28 March 2011

Advanced practice nursing is an option?

In the Czech educational system, a public school student can choose to concentrate studies along a technical or professional path beginning at age 14, or what we in the United States consider high school. For instance, a student accepted to a health-career school would have a curriculum that follows a scientific and biological course, with clinical experiences in health care. After four years, the student can decide to pursue nursing, medical or allied health programs at the university level, go a completely different direction with university studies, or simply enter the workforce.

This past week, I was invited to speak at a health-career school in a neighboring community on the subject of health care in the United States. My audience was comprised of third- and fourth-year students, ages 17 to 18. The students submitted questions in advance, which gave me an idea of the type of information they were interested in.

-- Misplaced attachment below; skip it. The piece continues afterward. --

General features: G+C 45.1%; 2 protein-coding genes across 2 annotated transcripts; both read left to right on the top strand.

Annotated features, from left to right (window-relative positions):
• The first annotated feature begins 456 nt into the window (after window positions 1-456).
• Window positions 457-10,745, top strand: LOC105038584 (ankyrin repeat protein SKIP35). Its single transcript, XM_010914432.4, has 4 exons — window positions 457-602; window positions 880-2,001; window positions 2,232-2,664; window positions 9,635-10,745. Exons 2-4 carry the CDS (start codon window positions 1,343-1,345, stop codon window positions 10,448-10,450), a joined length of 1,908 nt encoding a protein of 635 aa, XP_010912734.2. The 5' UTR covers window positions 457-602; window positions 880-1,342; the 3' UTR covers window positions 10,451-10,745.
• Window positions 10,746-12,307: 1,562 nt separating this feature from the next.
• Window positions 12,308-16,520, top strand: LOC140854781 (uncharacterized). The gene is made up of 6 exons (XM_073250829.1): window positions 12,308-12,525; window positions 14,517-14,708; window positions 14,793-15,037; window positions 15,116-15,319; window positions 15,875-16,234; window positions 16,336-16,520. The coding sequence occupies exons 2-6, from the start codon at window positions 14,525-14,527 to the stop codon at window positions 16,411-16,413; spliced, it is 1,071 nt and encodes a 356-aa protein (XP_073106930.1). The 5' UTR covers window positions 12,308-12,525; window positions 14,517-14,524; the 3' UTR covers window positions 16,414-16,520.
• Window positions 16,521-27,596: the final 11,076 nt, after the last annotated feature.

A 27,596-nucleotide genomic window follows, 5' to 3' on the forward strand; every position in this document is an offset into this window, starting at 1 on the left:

They wanted to know a bit about me; where I went to school, where I had worked and in what section of the hospital. In fact, the assumption was that all my experience was in a hospital setting. In the Czech Republic, there are few nursing jobs outside hospitals, so, when I mentioned the many different roles nurses fill in the U.S. system, the students were quite surprised. I also identified and explained available levels of nursing education, including advanced practice possibilities, and this came as a downright shock to the students. They had never heard of an expanded nursing role, even though it exists in Europe with practitioners in the United Kingdom, the Netherlands, Sweden and Switzerland.